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  • I think we’re a bit unusual. We’ve set $200/child for Christmases and $100 for birthdays. We didn’t want them focusing so much on the amounts every year. Most of the time gifts were some clothes and gadgets (though when they were younger they were cheaper for sure).

    The reason for the season has always been about how Christ gave his life for us not what we should ‘get’ from this season. We made sure they remembered that.

  • My favorite Christmas when I was young happened while my father was in Vietnam. We were financially strapped. An individual who knew my mother invited us over. We strung popcorn, they made fudge and talked about the red cross (not nicely). Another individual brought us the bottom half of a Christmas tree (it was five feet tall), so we could have a tree. I don’t remember the gifts, except my older brother got a tape recorder so we could play tapes from our father. I was either 11 or 12 at this time. My father passed two years ago, but my mother and I still talk about that Christmas. I am almost 65, but I still remember that one Christmas. It is the little things that make Christmas memorable, not the gifts.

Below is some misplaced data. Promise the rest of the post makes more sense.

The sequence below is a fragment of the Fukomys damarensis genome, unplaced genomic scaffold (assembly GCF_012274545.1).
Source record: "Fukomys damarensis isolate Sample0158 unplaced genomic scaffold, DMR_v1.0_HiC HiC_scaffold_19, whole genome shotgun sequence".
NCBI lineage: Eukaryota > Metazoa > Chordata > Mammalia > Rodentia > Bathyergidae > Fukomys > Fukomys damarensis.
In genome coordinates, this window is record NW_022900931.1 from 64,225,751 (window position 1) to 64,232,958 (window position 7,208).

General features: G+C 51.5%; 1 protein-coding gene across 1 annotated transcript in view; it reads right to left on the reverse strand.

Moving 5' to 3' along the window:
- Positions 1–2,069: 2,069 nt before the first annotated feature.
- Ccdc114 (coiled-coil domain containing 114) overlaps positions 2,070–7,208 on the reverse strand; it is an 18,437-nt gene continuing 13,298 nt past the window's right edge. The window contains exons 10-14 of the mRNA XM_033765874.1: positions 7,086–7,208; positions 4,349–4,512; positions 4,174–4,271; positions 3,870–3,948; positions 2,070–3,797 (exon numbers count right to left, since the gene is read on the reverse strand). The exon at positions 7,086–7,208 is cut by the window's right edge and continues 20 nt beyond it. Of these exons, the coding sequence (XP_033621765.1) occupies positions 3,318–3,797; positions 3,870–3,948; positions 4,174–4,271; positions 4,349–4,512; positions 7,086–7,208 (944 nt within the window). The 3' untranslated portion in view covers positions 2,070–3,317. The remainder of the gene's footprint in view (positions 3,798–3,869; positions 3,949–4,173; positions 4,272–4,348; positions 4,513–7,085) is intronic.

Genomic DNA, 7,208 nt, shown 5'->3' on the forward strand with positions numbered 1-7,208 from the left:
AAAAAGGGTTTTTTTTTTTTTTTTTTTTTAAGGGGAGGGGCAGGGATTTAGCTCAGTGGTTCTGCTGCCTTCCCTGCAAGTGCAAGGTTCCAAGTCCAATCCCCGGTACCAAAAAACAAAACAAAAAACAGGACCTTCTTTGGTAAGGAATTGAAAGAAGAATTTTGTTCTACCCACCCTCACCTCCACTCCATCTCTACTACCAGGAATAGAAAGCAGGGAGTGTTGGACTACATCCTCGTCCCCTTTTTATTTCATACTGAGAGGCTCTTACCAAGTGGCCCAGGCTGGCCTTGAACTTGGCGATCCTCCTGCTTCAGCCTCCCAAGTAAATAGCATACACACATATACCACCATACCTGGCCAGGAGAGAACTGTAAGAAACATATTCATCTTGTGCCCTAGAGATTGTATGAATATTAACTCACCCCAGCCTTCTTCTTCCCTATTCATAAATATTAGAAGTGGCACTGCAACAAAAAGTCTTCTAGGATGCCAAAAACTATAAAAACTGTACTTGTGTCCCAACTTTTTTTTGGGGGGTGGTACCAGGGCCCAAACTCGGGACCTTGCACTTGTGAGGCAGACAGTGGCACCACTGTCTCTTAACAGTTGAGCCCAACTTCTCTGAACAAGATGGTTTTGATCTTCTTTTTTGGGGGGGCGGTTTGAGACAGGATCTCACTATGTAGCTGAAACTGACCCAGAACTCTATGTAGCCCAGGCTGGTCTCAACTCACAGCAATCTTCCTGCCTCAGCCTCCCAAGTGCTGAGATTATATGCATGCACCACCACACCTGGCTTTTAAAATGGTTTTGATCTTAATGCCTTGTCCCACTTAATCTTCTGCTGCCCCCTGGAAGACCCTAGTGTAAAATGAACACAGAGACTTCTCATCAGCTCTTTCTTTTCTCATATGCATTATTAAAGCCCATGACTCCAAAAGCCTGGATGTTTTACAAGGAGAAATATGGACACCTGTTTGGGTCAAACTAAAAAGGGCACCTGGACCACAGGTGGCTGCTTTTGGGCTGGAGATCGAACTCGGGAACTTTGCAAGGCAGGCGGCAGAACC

• Dear Mette,
      You´re right. At this time of my life, I´m financially strapped.
      One of my best Christmas was staying at home with my child when he was 6. Santa brought him a Lego station (Star Wars) and we had a great time that 25 assembling the whole thing. Eating a delicious fruit cake, baked pork, hallacas, and our traditional foods for this season. We played, listen to music, watched a few movies, those were a few peaceful days at home like very few times we could share quality time. He remembers it very vividly also, and agrees with me, best Christmas ever so far.